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  5. Sandeepa I had forgotten those terms :) I remember being asked once in NJ if I wanted Bengali Cut and I was so surprised!! We do not buy many fishes from the Bangladeshi stores (the nearest one taken over by a guy from middle east and the fishes are sliced by the Mexican guys - so I am not sure if those terms are valid here). Tel Koi is making me drool..My dida used to make the best tel koi and I do not remember the last time I had it or even made it.ebar baba thakte thakte koi maach khuchte hobe, even tho' he does not like fish. :) NJ te thakle ami ei shomoye tomar barite roj dhonna ditam.

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  6. Sandeepa, The fish in ice blocks baffled me the first time I had set my foot in Europe. The first ever meal cooked by me was Koi kaalia with aalu fulkopi in Brussels, after buying that wonder of wonders from a Bangladeshi shop...called Indian shop generally. Hubby had already been there for 6 months to know the source points. That was a wonderful taste, I am yet to forget. In fact 10 yrs after that I bought Koi in Gurgaon for hefty sum to relive the taste....

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  7. Sandeepa, I could write the first couple paragraphs and it would sound the same here too. I was equally surprised with the patla jhol. Tel koi koto din khai nei. Just delicious looking!

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  8. We eat sweet water/fresh water fish when the seafood is unavailable. Back home,they sell fresh in bucket in fish market and cutting and cleaning are big hassle. I personally don't like the white fish (fillet) but now is better than nothing :) I like the way u fried the fish first and made the curry, that should give a crisp flavor.

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  9. Koi fish is one of my favorite fish. And I love in in any format, nice recipe.

    Visit my blog @ Manidipa's Kitchen

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  10. Sandeepa, ei shob ranna shotti barir kotha mone koriye dey..childhood days....
    Tumi bhat ta boshao....ami aschi....
    :-)
    D

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  11. I will try those terms next time I am in the Bangladeshi store. All I say is - bhai jaan, and they do the needful. I have got Koi from there, but even when I fry it on high flame in an cast aluminum korai, the skin sometimes comes off. Which is very irritating.

    Ek baar when I was 10, aamaar golai koi maacher kaaNta pheshay chilo. But I never gave up on eating koi. Bhaat diye mekhe mekhe. Aaah.

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  12. I love the way you build up the story in each post... it was like a déja vu - the same thing happens when my in-laws visit. Along with the 'Maach' I also try to make sure they get to read 'AnandoBazaar'- though late in the evenings with the daily afternoon flights from kolkata...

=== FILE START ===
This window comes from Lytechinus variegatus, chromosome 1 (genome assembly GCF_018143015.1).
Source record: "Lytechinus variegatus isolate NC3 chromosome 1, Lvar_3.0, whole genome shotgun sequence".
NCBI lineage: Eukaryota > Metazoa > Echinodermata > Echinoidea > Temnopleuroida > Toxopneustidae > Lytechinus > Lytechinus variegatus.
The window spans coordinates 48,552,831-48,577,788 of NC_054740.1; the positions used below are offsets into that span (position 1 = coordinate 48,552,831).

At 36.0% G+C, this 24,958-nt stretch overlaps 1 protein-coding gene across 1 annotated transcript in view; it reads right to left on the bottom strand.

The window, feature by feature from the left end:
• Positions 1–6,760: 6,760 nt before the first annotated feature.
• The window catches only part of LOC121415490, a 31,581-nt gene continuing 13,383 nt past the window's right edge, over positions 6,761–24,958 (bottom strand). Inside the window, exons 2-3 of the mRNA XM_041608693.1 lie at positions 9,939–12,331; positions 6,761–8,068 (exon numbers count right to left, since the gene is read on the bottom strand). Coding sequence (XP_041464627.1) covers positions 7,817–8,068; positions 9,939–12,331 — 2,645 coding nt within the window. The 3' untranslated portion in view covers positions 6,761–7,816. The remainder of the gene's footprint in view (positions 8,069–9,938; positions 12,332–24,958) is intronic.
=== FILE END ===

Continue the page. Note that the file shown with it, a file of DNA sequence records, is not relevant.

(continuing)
We are also back to salmon and local fillets once parents go back home:)

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  13. How have you been San? I buy tilapia and salmon fillets too...never tried frozen whole fish (except the shrimp-clam-mussels types)...next time. Some questions... does fillet of tilapia taste different from the whole one? doesn't the yogurt curdle when you boil the whole thing together? I don't cook fish a lot so I am clueless about such things.

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    1. Well, the fillet tastes like umm "fillet" :) while the whole fish cut in pieces is more like the fish I am used to from India. Has bones though.

      I use yogurt in a lot of my gravies. The trick I have learned is when you add yogurt either lower the flame to minimum or remove the pan from heat. After you have mixed the yogurt with the masala etc. put the pan back on heat at low flame. Add water and only then increase the heat. It is the high heat that makes it curdle. Also some people say adding a little flour to yogurt prevents it from curdling. In my case the first method works always

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    2. Ok, I got it! :)

      Yes, I do much the same....infact for my yogurt based gravies, I simmer till there is a boil at the edges and take it off the heat. Enjoy your weekend!

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  14. Don't you just LOVE Bela De??? My very first source of inspiration when I started cooking, and my saviour from disasters that I created as a novice right after I started cooking.

    I have been following your blog for a few days now, and I love what you have here. Love Tel Koi :) This looks really yummy. Makes me want to sit at the table and make a go at it right away.....

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    1. I like her book but the sketchy measurements would throw me off in those early days. Now I am fine :)

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    2. I have a tattered version that my Mom bought in late 70s or early 80s....it's condition is so woebegone that it's hard to even piece it together. That one has the measurements pat, down to every pinch and dash.

      Sandeepa, I love what you have here, and I nominated you for an award of Excellence in Storytelling at Foodstories. I have mentioned you in a post of mine, along with the details:

      http://www.thelady8home.com/2012/05/23/i-am-a-food-stories-nominee-for-excellence-in-storytelling/

      Hope you can participate :)